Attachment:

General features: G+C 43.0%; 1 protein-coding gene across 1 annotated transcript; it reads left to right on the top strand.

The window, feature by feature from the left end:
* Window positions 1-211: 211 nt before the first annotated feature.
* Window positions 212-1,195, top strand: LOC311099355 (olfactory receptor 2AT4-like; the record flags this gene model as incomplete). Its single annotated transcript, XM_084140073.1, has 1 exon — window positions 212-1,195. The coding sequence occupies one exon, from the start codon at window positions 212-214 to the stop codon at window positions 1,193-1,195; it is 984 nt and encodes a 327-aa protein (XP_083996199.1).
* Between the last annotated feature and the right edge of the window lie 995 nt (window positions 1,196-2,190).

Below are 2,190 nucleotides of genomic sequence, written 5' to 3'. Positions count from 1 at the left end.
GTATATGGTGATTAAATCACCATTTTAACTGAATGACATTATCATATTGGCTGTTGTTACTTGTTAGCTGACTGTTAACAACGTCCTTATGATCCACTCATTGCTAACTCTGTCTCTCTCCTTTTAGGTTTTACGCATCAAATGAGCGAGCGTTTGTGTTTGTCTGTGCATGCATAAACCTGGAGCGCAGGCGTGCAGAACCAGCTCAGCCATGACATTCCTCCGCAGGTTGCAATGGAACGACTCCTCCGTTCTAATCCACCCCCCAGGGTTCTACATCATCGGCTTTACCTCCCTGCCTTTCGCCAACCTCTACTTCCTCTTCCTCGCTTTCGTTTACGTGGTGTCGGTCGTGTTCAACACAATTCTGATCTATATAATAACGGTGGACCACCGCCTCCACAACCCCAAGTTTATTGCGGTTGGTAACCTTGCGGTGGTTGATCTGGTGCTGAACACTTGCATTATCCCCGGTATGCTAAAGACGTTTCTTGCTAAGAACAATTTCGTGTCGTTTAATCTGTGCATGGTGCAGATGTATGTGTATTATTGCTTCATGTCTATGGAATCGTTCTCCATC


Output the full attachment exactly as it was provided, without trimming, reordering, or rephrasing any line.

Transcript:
General features: G+C 43.0%; 1 protein-coding gene across 1 annotated transcript; it reads left to right on the top strand.

The window, feature by feature from the left end:
* Window positions 1-211: 211 nt before the first annotated feature.
* Window positions 212-1,195, top strand: LOC311099355 (olfactory receptor 2AT4-like; the record flags this gene model as incomplete). Its single annotated transcript, XM_084140073.1, has 1 exon — window positions 212-1,195. The coding sequence occupies one exon, from the start codon at window positions 212-214 to the stop codon at window positions 1,193-1,195; it is 984 nt and encodes a 327-aa protein (XP_083996199.1).
* Between the last annotated feature and the right edge of the window lie 995 nt (window positions 1,196-2,190).

Below are 2,190 nucleotides of genomic sequence, written 5' to 3'. Positions count from 1 at the left end.
GTATATGGTGATTAAATCACCATTTTAACTGAATGACATTATCATATTGGCTGTTGTTACTTGTTAGCTGACTGTTAACAACGTCCTTATGATCCACTCATTGCTAACTCTGTCTCTCTCCTTTTAGGTTTTACGCATCAAATGAGCGAGCGTTTGTGTTTGTCTGTGCATGCATAAACCTGGAGCGCAGGCGTGCAGAACCAGCTCAGCCATGACATTCCTCCGCAGGTTGCAATGGAACGACTCCTCCGTTCTAATCCACCCCCCAGGGTTCTACATCATCGGCTTTACCTCCCTGCCTTTCGCCAACCTCTACTTCCTCTTCCTCGCTTTCGTTTACGTGGTGTCGGTCGTGTTCAACACAATTCTGATCTATATAATAACGGTGGACCACCGCCTCCACAACCCCAAGTTTATTGCGGTTGGTAACCTTGCGGTGGTTGATCTGGTGCTGAACACTTGCATTATCCCCGGTATGCTAAAGACGTTTCTTGCTAAGAACAATTTCGTGTCGTTTAATCTGTGCATGGTGCAGATGTATGTGTATTATTGCTTCATGTCTATGGAATCGTTCTCCATC